We reached out to the online community to find out what people’s favorite heirloom is and what it means to them. Read about the fantastic heirlooms these four people had to share.
“My mom treasured this teapot set that was purchased by my grandmother at the World’s Fair Columbian Exposition held in Chicago, Illinois in 1892.
I remember seeing the teapot set at her house when we would visit her in Pennsylvania. My mom made sure to keep them safe when we moved her to Ohio with us.
I always loved it and I did a “call that” as a joke to my mom. When my husband and I were married, my mom knew she wasn’t doing too well so she gifted it to us so she could see us open it. When my mom passed away, we put a portion of her ashes in the teapot so she will always be with us”
~Suzy Blake, Indiana
“This Wurlitzer piano was purchased by my grandmother in 1964 as a gift for my father when he was five years old.
It was passed along to me in 2008 when my husband and I purchased our first home. Grandma wanted it to stay in the family and was hoping that our future children might take an interest in music.
Our 8-year old daughter has been taking piano lessons for 2.5 years and practices on it almost every day.
This heirloom is a very special piece in our home and it will hopefully continue its way to more generations to come.”
~Kristina Thornton, Ohio
“When my grandmother passed away, I inherited many things. Since I was her only granddaughter, I got all of her costume jewelry, her first pair of glasses and her wedding cake topper. She was from the generation of people who never threw anything out.
One of the things I received was two large cardboard boxes full of sheet music; mostly old piano sheet music and hymnals. The oldest hymnal in the box was from the 1890s so we believe these could’ve belonged to my great grandmother.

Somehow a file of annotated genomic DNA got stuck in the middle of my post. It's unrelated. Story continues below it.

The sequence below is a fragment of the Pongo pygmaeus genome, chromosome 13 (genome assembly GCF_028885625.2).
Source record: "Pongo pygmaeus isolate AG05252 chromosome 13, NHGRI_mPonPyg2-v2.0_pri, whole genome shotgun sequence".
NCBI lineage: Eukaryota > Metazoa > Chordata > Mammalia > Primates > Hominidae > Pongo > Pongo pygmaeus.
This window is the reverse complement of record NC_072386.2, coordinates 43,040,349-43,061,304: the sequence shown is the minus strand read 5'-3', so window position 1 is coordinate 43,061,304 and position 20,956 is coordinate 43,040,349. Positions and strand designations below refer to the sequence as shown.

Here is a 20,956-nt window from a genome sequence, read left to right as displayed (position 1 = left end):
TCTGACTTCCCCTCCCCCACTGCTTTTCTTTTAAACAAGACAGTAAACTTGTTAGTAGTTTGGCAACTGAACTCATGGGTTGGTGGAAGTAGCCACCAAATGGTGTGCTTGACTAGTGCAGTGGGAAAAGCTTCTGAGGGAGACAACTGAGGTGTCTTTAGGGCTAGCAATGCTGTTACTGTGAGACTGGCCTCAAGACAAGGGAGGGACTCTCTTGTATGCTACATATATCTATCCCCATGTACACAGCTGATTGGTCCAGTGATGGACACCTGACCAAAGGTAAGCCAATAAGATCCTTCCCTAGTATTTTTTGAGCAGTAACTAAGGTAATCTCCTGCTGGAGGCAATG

Many of these old hymnals and sheets of music were falling apart. I sorted through these boxes and put everything that looked savable into one box and the rest that were beyond hope were put into the other box to use later. These had obviously been important to my grandma and I couldn’t imagine throwing out those old and disintegrating hymnals.
One of the items in the second box was an old hymnal book that was printed in 1915. It was missing its cover and many pages. I took pages from that old hymnal and cut out crosses from black paper to put on top of them and then framed them. I gave one to each family member and then moved on to trying silhouettes of angels and fancy ladies in historic clothing. It’s been a fun project and I’m sure I’ll have enough left for many more projects. I think my grandma would have been happy to know they were put to a good use.”
~Jennifer Bishop, Ohio
“I have my grandpa’s old fishing pole and tackle box. He always used, and, as far as I can remember, had this fishing pole. It was the best in his eyes. It was a must to have a Zebco Rhino 33 reel.
I have many memories of many trips to the lake with him during summer breaks away from school. He taught me how to tie my hook so I wouldn’t keep losing it (8 twists and feedback through the small loop and snug it up).
He was a firm believer in The Farmers Almanac which would tell him all of the best fishing days.
I had what I call the best kind of fun.
Now, I take my son with me. Of course, I use my grandpa’s fishing pole I sit there gazing across the water and thinking back to the good days I had with him.”
Zach Anderson, Texas
What’s your favorite family heirloom? What’s the story behind it? Tell us about it in the comments!